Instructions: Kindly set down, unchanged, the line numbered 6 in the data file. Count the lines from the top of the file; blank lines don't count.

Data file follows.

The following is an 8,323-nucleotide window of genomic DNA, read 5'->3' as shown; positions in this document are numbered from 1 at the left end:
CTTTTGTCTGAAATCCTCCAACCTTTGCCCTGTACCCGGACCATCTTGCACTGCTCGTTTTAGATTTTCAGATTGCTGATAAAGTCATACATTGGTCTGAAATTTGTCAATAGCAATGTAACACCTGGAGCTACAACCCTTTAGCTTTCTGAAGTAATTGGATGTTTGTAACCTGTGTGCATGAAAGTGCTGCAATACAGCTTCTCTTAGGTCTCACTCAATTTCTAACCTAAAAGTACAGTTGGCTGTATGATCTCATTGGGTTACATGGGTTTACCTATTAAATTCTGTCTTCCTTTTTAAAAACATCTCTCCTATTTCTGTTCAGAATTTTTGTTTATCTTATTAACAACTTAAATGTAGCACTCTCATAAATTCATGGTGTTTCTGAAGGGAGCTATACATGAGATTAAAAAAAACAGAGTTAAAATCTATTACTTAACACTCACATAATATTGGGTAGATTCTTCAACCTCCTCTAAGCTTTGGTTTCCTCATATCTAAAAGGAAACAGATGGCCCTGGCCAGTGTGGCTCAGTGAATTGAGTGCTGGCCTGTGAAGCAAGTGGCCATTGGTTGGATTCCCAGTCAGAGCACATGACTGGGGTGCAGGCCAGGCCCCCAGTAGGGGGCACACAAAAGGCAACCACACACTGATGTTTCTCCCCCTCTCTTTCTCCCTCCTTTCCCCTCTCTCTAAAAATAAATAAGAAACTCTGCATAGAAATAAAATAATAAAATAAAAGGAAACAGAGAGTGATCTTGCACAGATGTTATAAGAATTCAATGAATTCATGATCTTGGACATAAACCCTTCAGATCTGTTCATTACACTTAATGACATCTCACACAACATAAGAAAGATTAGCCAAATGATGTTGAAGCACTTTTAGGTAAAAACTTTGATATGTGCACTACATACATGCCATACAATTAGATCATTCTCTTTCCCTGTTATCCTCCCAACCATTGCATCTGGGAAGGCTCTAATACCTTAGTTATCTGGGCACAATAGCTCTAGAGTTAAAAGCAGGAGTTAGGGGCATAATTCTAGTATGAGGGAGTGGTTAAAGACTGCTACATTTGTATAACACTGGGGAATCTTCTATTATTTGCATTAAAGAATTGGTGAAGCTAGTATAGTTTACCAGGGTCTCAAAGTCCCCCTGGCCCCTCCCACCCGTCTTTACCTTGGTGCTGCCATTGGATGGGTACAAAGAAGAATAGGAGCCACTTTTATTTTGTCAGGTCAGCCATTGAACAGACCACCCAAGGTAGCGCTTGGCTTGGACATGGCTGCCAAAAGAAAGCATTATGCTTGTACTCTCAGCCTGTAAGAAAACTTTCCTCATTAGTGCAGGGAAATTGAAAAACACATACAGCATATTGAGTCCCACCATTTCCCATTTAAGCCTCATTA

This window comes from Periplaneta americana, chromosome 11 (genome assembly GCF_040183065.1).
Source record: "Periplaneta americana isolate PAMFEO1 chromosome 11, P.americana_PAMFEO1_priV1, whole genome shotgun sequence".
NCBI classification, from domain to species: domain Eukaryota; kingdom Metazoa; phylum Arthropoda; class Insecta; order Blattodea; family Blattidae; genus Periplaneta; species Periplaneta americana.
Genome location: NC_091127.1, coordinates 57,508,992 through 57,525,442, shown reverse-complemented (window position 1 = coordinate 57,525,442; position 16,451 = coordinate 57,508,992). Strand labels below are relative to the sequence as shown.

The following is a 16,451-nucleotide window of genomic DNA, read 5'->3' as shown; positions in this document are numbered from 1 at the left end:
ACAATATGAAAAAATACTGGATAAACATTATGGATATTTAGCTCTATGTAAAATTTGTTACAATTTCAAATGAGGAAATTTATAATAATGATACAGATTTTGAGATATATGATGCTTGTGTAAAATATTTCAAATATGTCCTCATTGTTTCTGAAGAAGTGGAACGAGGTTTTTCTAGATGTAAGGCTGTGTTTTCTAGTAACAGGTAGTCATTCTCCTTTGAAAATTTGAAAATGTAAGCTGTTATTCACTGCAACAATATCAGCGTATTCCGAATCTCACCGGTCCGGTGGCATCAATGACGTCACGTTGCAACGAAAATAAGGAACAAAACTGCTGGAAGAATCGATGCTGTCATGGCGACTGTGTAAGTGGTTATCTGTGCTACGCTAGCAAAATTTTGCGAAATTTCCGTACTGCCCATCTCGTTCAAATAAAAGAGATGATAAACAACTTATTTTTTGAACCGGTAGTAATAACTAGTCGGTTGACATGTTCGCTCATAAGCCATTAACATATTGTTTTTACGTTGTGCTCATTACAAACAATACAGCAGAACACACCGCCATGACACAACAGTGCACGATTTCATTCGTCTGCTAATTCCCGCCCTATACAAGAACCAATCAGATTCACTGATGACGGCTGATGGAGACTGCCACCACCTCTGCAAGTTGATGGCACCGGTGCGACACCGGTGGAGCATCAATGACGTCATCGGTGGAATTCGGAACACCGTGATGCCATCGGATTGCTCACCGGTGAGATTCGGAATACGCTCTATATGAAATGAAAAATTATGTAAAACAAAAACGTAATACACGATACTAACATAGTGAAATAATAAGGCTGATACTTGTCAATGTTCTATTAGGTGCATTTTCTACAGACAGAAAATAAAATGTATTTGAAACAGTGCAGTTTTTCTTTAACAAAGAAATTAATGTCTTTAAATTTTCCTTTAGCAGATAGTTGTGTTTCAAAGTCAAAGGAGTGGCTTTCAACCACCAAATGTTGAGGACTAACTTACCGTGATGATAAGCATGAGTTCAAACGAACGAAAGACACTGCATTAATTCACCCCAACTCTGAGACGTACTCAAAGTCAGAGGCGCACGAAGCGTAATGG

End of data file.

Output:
Genome location: NC_091127.1, coordinates 57,508,992 through 57,525,442, shown reverse-complemented (window position 1 = coordinate 57,525,442; position 16,451 = coordinate 57,508,992). Strand labels below are relative to the sequence as shown.